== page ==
- The Washington Times - Wednesday, January 31, 2007


The Bush administration yesterday proposed to reduce farm spending by an estimated $18 billion over the next five years.

Agriculture Secretary Mike Johanns is not seeking major changes in the nation’s farm subsidy program, which major farm groups and lawmakers in Congress want to retain.

But the administration is seeking, among other things, to eliminate farm payments for wealthy producers, limiting subsidy payments to those making less than $200,000 in adjusted gross income annually. The current income cap is $2.5 million.

That would rule out payments for nearly 80,000 producers who currently are eligible, officials said. Those producers collect about 4.5 percent of overall farm payments. The limit on payments would save an estimated $1.5 billion over 10 years.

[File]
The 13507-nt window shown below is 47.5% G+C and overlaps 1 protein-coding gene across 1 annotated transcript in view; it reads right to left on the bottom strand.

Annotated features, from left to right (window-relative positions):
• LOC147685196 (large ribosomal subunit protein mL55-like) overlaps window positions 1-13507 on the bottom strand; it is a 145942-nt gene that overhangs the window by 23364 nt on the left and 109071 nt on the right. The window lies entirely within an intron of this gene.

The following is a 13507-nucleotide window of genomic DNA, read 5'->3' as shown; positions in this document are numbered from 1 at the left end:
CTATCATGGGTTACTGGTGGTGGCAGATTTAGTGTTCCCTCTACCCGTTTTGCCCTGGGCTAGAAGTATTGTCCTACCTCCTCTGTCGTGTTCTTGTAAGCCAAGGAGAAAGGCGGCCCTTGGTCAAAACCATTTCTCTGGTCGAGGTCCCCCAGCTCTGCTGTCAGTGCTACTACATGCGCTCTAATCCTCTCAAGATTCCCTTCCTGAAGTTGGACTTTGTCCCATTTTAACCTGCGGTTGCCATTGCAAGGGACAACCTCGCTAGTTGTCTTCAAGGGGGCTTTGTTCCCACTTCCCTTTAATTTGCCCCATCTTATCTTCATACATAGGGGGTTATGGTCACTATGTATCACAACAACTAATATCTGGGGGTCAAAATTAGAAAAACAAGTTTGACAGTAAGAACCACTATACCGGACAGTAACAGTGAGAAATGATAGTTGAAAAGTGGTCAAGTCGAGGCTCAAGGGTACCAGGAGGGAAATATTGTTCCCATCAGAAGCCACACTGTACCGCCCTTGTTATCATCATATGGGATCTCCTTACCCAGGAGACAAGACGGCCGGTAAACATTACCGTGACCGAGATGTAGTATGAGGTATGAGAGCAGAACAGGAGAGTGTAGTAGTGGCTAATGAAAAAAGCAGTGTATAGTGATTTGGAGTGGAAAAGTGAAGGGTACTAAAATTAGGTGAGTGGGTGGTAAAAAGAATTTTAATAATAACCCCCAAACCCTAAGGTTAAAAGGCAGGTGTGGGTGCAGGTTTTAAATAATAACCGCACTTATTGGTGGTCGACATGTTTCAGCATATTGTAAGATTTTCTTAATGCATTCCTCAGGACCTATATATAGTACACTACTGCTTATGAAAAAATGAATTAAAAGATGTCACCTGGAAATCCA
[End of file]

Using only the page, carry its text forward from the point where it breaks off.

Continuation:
“I don’t know if there is anywhere in the country you can go where $200,000 adjusted gross net income is not a lot of income,” Deputy Secretary Chuck Connor said. “You’re the richest guy in the county.”

It’s difficult to know just who would be cut off, said Ken Cook, president of Environmental Working Group, which tracks subsidies. Mr. Cook said many high-profile recipients, such as media mogul and CNN founder Ted Turner, probably were cut off in 2002, when Congress imposed the $2.5 million income cap.

“You end up eliminating absentee owners who have a lot of income they’re trying to shelter in agriculture,” Mr. Cook said. “It could be a small-town lawyer or a business executive in Memphis who’s put some money into a cotton plantation.”



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